Sunday, April 24, 2005

Energy Supplies - Good News

Good news on the enery front. The Chinese are planning to increase their energy supplies by building an oil pipeline. In Canada.

Canada is going into the oil sands business in a big way. With China.

CALGARY -- China is looking for deals of any kind or size in Canada's oil sands, a senior Sinopec executive says, and the world's most populous country might pull off a "much bigger" move than this week's small, $150-million investment.

"We are looking for profitable projects," which could include everything from minority stakes to full ownership of oil sands projects, said Hou Hongbin, a vice-president of a unit of government-controlled China Petroleum & Chemical Corp. (Sinopec).
Verrrry interesting.

However, that is not all China is up to.
Yesterday, pipeline company Enbridge Inc. announced a preliminary deal with PetroChina Co. Ltd. for half the supply on the proposed $2.5-billion Gateway line, which is supposed to move 400,000 barrels of oil sands crude to the West Coast for export. Chinese companies have made inquiries about the oil sands for several years and last year visited Alberta with a long list of detailed questions, leading to months of speculation about what sort of moves the giant and increasingly powerful country would make. Enbridge's connection with China had been widely expected.

Mr. Hou said securing oil supplies for his energy-hungry country is China's chief goal. "The more sources of import, the more safe" those supplies are, Mr. Hou said. He added that prices for assets in North America are "slightly high," but the continent's political stability and strong rule-of-law are "one of the most important factors for [China's] investment decisions."
North American stability. A very important factor in China's investment decisions. Rule of law is important. You know. I wonder if this is filtering up to top managemt in China.

Well what are the Chinese really up to? There may be an answer here:
Tuesday’s deal makes CNOOC the first mainland China firm to gain a stake in the industry after visits by Chinese government and oil officials to Alberta over the past year.

“These skills may help facilitate the exploitation of oil sand and shale in China,” CNOOC Chairman Fu Chengyu said in a statement.
So this is a technology buy disguised as a production/transport buy. Very Clever.
Privately owned MEG owns a 100 percent working interest in oil sand leases on 32,900 acres in Alberta, Canada. The holdings are estimated to hold 4 billion barrels of bitumen, a kind of tar, that can be processed to produce about 2 billion barrels of crude oil, CNOOC said.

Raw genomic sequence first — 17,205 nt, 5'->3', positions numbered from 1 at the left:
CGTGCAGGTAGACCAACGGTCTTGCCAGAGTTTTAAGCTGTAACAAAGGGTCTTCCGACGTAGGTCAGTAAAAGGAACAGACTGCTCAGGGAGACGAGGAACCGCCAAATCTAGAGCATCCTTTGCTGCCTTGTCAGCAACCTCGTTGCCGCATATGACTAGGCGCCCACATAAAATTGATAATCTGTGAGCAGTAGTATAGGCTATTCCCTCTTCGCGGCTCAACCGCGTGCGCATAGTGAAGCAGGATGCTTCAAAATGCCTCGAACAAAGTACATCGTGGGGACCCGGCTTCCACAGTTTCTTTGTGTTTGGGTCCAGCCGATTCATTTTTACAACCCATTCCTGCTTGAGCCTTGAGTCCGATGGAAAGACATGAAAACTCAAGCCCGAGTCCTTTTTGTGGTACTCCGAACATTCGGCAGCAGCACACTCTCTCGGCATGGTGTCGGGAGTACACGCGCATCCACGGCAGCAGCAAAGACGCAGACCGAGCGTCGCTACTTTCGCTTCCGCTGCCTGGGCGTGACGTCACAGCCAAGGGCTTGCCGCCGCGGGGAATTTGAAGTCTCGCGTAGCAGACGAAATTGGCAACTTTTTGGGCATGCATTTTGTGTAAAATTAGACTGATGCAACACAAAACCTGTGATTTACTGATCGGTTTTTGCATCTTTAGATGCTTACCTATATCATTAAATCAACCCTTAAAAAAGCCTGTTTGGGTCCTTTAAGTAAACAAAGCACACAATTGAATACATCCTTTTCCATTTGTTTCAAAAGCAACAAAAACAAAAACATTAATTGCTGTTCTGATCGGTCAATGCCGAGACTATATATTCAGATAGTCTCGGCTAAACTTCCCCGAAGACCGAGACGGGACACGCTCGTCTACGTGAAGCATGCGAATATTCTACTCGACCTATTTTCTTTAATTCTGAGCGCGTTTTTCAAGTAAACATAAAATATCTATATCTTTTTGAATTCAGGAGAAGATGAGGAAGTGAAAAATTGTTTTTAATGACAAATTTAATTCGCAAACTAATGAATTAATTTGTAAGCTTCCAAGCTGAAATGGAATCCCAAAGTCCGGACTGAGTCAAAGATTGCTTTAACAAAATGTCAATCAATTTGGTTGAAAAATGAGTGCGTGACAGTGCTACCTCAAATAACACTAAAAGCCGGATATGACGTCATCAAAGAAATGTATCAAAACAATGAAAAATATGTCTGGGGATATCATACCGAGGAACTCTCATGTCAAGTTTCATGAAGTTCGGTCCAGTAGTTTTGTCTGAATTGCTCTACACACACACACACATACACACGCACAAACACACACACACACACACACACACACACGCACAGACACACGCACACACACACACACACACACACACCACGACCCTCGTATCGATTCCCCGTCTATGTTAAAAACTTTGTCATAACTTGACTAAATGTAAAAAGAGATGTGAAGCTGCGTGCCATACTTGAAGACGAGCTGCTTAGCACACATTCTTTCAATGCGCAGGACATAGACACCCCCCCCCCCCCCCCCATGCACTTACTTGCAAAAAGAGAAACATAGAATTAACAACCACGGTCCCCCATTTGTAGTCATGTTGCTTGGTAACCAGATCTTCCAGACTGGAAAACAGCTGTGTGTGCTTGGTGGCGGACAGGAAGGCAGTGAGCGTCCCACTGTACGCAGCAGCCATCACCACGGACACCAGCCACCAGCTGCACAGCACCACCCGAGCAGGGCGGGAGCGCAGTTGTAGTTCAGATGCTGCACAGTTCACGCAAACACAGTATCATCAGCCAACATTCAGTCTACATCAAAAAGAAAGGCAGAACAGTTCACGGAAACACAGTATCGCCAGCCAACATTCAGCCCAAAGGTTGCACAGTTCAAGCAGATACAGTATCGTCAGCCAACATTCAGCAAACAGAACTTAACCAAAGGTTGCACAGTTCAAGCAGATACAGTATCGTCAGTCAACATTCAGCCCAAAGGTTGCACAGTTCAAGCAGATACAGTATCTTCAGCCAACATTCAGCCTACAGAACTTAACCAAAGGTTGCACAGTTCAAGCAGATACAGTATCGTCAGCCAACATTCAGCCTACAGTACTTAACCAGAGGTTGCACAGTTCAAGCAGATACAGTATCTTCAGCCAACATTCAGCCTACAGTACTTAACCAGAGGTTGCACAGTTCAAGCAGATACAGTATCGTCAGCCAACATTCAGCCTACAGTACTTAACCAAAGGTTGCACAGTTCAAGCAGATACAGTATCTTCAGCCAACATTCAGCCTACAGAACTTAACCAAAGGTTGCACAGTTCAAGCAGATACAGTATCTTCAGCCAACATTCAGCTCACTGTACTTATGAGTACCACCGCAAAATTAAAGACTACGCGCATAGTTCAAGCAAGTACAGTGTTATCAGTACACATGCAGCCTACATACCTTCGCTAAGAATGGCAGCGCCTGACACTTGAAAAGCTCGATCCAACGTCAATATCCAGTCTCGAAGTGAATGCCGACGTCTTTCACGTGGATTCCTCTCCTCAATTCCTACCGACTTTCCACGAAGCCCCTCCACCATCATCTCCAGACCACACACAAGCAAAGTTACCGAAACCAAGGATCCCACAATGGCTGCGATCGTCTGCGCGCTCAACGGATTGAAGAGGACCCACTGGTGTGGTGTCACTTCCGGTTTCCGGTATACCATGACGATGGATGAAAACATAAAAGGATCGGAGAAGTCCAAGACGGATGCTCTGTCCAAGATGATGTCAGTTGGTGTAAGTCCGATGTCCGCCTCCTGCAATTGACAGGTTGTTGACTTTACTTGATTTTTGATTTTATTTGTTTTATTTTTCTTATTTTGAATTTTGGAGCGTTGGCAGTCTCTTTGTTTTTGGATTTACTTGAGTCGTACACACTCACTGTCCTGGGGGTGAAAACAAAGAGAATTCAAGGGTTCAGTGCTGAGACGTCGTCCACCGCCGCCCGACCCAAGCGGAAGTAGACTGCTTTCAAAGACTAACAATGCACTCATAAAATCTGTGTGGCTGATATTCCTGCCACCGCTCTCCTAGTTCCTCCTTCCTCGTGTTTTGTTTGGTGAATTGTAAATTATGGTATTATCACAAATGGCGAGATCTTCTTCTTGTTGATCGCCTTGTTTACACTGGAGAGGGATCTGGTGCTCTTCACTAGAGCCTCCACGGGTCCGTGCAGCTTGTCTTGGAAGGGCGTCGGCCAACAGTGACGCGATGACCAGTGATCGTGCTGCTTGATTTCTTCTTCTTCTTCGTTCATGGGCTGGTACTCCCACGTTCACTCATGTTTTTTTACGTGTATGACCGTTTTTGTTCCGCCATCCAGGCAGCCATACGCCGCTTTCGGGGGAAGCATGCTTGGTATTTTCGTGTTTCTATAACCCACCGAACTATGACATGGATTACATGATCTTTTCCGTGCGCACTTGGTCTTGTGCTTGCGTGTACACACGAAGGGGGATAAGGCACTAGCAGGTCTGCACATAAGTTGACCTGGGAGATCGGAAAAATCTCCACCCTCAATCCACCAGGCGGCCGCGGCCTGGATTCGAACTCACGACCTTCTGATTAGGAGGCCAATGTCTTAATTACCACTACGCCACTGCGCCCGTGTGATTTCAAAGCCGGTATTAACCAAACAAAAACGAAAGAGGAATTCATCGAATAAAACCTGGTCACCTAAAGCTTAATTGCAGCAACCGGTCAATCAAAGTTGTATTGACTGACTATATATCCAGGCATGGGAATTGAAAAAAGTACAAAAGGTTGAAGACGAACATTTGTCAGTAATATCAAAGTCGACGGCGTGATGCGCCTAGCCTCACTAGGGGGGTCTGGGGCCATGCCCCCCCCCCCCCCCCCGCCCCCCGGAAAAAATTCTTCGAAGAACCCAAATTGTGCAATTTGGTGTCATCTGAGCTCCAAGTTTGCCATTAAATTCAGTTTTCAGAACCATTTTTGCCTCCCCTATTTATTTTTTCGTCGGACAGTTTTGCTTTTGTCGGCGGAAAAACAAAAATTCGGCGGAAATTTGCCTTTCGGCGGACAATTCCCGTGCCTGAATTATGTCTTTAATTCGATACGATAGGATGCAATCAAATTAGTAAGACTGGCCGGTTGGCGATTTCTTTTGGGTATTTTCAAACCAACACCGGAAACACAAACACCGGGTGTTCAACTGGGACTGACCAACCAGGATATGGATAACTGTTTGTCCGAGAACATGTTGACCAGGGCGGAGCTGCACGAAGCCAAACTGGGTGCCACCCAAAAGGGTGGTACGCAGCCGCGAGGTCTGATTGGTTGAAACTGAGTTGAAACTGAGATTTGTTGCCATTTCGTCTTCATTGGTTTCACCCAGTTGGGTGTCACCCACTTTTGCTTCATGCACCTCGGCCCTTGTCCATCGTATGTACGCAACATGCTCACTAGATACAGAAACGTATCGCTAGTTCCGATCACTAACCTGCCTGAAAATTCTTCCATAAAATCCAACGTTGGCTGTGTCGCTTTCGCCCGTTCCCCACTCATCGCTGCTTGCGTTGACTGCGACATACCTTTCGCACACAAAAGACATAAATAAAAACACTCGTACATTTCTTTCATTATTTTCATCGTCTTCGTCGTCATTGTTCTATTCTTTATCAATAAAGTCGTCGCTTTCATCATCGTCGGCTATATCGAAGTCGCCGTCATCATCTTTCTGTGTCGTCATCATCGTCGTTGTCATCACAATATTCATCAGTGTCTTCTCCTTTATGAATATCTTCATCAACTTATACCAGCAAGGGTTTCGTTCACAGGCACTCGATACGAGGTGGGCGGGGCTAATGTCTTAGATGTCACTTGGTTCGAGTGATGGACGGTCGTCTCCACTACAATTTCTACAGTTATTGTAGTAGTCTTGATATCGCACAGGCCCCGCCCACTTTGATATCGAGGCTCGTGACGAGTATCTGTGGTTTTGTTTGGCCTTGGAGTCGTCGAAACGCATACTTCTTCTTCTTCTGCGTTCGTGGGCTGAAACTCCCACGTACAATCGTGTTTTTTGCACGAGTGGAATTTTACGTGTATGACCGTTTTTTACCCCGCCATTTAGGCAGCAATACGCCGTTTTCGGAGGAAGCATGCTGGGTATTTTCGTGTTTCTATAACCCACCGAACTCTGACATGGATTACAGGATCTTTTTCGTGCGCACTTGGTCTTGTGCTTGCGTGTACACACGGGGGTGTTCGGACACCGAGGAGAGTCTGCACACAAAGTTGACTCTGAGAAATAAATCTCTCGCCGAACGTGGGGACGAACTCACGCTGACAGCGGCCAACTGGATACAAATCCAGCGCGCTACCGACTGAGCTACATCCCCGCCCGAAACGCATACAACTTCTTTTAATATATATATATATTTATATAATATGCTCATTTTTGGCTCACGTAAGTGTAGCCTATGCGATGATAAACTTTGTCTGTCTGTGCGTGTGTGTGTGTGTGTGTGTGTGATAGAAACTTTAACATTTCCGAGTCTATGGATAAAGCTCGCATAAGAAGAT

Current high crude oil prices have prompted Chinese oil companies to consider alternative sources of oil to help meet surging demand.

"Lower operating costs and higher recoveries resulting from recent advances in technologies have made many similar projects economically viable," Yang Hua, CNOOC's chief financial officer, said in a statement.

CNOOC's chairman and chief executive officer, Fu Chengyu, said the skills learned in Alberta would be useful in exploiting oil sand and shale in China.

According to the Hong Kong newspaper South China Morning Post, China's two major onshore producers, China Petrochemical Corp. and PetroChina are also negotiating purchases of oil sands assets in Alberta.
Now I wonder who they are buying from. I have a guess. Who said the future of envirnmentalism was China? I think it was Maurice Strong.

Doesn't Strong have connections with oil interests in Canada and France?

In a word.

Yes.

Well any way. The good news is that one of the largest oil resources in the world - oil sands - is now being developed.

We are not running out of oil.

Update: 23:51z 25 April 2005

I found this interesting article on the technology and politics of Canada's tar sands.
CALGARY -- Chinese demand for the Alberta oil sands -- the second largest reserve of crude on the planet -- puts the United States in the difficult position of balancing its commitment to open markets with its desire for secure supplies of energy, says Alberta's new envoy to Washington.

"That's exactly what the U.S. is wrestling with," said Murray Smith, the former Alberta energy minister who begins work as the province's representative in the U.S. capital next week. The question, which has been pondered quietly for several years, is likely to burst into the spotlight in 2005.